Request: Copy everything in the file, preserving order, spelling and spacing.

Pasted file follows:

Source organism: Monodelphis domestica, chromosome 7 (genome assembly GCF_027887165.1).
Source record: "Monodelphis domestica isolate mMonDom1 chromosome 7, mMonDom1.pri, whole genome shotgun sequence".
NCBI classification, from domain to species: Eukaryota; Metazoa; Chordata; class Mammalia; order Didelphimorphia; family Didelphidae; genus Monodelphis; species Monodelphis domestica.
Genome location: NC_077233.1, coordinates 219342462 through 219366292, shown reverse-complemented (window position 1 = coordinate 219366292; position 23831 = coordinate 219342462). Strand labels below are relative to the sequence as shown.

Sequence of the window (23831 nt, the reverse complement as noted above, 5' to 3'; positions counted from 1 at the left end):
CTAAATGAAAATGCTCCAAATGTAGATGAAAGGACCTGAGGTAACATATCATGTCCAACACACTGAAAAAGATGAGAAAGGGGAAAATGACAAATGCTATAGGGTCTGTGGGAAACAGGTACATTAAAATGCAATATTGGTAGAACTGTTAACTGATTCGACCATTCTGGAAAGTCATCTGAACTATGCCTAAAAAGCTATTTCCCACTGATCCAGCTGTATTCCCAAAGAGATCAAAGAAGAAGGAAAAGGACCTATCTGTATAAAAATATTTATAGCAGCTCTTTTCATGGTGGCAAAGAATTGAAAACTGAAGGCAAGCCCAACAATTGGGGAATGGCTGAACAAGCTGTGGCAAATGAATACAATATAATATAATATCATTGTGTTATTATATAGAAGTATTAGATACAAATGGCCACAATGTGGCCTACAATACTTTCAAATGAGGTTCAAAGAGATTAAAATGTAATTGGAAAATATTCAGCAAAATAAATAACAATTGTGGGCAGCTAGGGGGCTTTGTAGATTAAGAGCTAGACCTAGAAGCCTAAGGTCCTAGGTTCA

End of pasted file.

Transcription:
Source organism: Monodelphis domestica, chromosome 7 (genome assembly GCF_027887165.1).
Source record: "Monodelphis domestica isolate mMonDom1 chromosome 7, mMonDom1.pri, whole genome shotgun sequence".
NCBI classification, from domain to species: Eukaryota; Metazoa; Chordata; class Mammalia; order Didelphimorphia; family Didelphidae; genus Monodelphis; species Monodelphis domestica.
Genome location: NC_077233.1, coordinates 219342462 through 219366292, shown reverse-complemented (window position 1 = coordinate 219366292; position 23831 = coordinate 219342462). Strand labels below are relative to the sequence as shown.

Sequence of the window (23831 nt, the reverse complement as noted above, 5' to 3'; positions counted from 1 at the left end):
CTAAATGAAAATGCTCCAAATGTAGATGAAAGGACCTGAGGTAACATATCATGTCCAACACACTGAAAAAGATGAGAAAGGGGAAAATGACAAATGCTATAGGGTCTGTGGGAAACAGGTACATTAAAATGCAATATTGGTAGAACTGTTAACTGATTCGACCATTCTGGAAAGTCATCTGAACTATGCCTAAAAAGCTATTTCCCACTGATCCAGCTGTATTCCCAAAGAGATCAAAGAAGAAGGAAAAGGACCTATCTGTATAAAAATATTTATAGCAGCTCTTTTCATGGTGGCAAAGAATTGAAAACTGAAGGCAAGCCCAACAATTGGGGAATGGCTGAACAAGCTGTGGCAAATGAATACAATATAATATAATATCATTGTGTTATTATATAGAAGTATTAGATACAAATGGCCACAATGTGGCCTACAATACTTTCAAATGAGGTTCAAAGAGATTAAAATGTAATTGGAAAATATTCAGCAAAATAAATAACAATTGTGGGCAGCTAGGGGGCTTTGTAGATTAAGAGCTAGACCTAGAAGCCTAAGGTCCTAGGTTCA